main-qimg-7dbd1cbb709f32e96a832b372f48cc44.png


Assuming that's for a 1m2 target, 150mi = 240 Km = 315Km against 3m2 target. The Rafale's 280Km is not very far behind.

So the massive twice-as-big APG-77 is just slightly ahead of the Rafale's radar, and the F-35's T/R module count is not as impressive as the Rafale's. So I don't really know how you go around claiming America has better radars.

1st gen, 2nd gen are just words. It's the capability that's important. What's first gen in the US is not first gen elsewhere.
 

Bon Plan

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This is hilarious! It seems that the author of the post has absolutely NO idea about AESA radars and the significance of their T/R modules quantity. The Rafale has only 880, which is the lowest among modern AESA equipped aircraft. The F-35 radar and the F-15EX APG-82V1 radar are hugely more powerful, with integrated power supplies for data's module, compared to Rafale 1St generation AESA radar technology! The Rafale radar is also technically much inferior to the Chinese J-10c and J-20 radars! Secondly, modern US combat aircraft now also use high speed radar networking that can link up with multiple air radars to create a much higher resolution synthetic aperture picture With higher accuracy, They can also use the same antenna for ECM. The latest F-35 radar upgrades will make incremental improvements to it's already top class hardware. When it comes to AESA radars, no one is close to US tech!
It's wrong !
It is the RBE2 AA, the prototyp of the RBE2 with Antenne Active (in french : AA) , using average quality US T/R modules, that used a prototyp antenna made of 880 modules. Il was tested somewhere in 2004 - 2006.
The first serial antenna, with european modules, was born in 2010. There is no picture of thise one.
The sole picture available, and used by all Rafale bashing guy, is the famous one of the AA prototyp.

The Thales RBE2 AESA is fully compliant to fire the longer range medium missile on production : Meteor, with a range in excess of 150km, and probably more on a slow moving target as a Tanker or Awacs.

Hilarious you are !
 
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halloweene

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This is hilarious! It seems that the author of the post has absolutely NO idea about AESA radars and the significance of their T/R modules quantity. The Rafale has only 880, which is the lowest among modern AESA equipped aircraft. The F-35 radar and the F-15EX APG-82V1 radar are hugely more powerful, with integrated power supplies for data's module, compared to Rafale 1St generation AESA radar technology! The Rafale radar is also technically much inferior to the Chinese J-10c and J-20 radars! Secondly, modern US combat aircraft now also use high speed radar networking that can link up with multiple air radars to create a much higher resolution synthetic aperture picture With higher accuracy, They can also use the same antenna for ECM. The latest F-35 radar upgrades will make incremental improvements to it's already top class hardware. When it comes to AESA radars, no one is close to US tech!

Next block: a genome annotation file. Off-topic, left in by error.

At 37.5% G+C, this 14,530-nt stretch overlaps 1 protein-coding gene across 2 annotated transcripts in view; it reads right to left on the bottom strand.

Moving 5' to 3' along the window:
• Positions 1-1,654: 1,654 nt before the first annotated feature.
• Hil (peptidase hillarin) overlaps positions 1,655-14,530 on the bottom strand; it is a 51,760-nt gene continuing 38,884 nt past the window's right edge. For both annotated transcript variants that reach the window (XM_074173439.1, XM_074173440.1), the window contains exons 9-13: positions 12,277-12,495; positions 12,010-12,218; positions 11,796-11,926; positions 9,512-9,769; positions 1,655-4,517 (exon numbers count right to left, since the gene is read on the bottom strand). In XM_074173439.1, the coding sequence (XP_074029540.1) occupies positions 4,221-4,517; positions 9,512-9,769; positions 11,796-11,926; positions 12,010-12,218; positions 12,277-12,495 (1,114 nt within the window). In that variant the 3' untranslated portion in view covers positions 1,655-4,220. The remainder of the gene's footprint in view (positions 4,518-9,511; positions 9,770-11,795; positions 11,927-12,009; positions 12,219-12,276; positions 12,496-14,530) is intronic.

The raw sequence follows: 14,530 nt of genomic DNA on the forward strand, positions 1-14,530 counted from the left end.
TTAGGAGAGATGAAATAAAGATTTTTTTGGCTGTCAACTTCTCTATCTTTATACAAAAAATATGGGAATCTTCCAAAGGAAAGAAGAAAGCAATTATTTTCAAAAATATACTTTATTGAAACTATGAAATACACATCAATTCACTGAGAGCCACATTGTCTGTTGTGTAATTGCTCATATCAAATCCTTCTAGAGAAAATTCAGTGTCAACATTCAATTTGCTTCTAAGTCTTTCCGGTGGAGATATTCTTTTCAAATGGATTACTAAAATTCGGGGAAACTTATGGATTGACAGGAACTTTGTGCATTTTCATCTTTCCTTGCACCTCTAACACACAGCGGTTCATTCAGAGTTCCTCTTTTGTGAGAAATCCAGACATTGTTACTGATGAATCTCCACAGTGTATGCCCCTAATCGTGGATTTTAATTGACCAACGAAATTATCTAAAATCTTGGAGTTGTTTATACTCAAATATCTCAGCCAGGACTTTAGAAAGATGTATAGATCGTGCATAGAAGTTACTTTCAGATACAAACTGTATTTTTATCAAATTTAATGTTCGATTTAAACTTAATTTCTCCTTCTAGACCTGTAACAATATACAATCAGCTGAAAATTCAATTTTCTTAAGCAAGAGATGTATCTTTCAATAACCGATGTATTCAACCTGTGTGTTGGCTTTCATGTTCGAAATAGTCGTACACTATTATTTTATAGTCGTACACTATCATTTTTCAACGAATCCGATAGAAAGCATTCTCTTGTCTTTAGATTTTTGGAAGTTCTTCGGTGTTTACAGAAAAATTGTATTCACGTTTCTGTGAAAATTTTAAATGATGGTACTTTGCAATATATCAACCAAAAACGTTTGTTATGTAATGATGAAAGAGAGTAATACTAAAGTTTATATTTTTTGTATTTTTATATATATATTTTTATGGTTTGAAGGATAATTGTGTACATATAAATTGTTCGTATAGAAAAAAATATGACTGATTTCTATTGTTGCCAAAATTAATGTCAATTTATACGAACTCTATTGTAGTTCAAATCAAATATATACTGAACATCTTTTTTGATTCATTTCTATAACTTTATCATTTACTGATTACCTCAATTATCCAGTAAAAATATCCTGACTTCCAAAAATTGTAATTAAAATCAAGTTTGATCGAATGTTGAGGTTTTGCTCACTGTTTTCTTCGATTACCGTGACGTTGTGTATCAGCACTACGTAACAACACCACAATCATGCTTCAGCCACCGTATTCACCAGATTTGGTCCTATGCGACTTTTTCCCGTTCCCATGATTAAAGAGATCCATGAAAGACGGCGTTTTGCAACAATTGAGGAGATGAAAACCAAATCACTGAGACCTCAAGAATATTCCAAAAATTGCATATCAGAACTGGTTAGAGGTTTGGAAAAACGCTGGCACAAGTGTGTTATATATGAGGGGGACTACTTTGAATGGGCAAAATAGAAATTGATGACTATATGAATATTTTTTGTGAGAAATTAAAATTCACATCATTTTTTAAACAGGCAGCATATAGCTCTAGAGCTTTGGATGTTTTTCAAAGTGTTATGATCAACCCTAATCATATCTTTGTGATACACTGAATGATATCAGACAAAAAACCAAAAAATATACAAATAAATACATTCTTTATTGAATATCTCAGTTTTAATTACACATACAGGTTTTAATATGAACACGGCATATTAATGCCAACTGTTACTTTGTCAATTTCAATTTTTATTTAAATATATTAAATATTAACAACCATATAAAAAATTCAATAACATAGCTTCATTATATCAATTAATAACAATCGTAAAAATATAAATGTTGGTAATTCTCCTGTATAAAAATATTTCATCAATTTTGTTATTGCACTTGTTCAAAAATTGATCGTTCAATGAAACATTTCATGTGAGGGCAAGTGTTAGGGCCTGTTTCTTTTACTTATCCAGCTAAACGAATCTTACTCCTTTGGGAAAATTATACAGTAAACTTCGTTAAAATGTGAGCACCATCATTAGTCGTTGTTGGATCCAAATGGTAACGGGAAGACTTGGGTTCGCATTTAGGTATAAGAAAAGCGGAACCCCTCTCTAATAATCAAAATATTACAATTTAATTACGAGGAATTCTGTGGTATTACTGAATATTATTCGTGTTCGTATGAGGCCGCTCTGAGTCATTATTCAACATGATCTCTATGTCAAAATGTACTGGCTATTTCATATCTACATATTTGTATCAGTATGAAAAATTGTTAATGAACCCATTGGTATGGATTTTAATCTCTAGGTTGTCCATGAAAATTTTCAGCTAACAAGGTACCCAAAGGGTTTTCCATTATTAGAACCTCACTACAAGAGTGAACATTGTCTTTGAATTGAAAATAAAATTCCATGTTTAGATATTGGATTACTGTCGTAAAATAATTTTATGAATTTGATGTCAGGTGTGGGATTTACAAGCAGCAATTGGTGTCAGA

Except that it is not, despite armchair generals counting cooling elements (and not modules, but i admit is a proper estimation) on an old prototype antenna. CEAM disclosed the value as "roughly 1000 elements. etc. The rest is usual unsubstanciated claims without any data. i'll give as we say in France, jelly to the porks, but here is what was the reality of modules at Thales in 2018... http://www.microwave-rf.com/documents/14h00 DMS_ V DUPUY Y MANCUSO.pdf
 

randomradio

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FIgyFhAXIAALl-q


In 2018, @florence_parly made a commitment to improve the availability rates of all of our aircraft. A commitment kept and results to match our ambitions, 4 years after the birth of the Aeronautical Maintenance Department.

@randomradio @Picdelamirand-oil @BMD @Bon Plan @WHOHE
135.png


Now, Waiting for this.

Jets that are stored are also counted in this figure. Meaning they don't use all of their aircraft at any one time like the USAF or IAF do.
 
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Picdelamirand-oil

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Jets that are stored are also counted in this figure. Meaning they don't use all of their aircraft at any one time like the USAF or IAF do.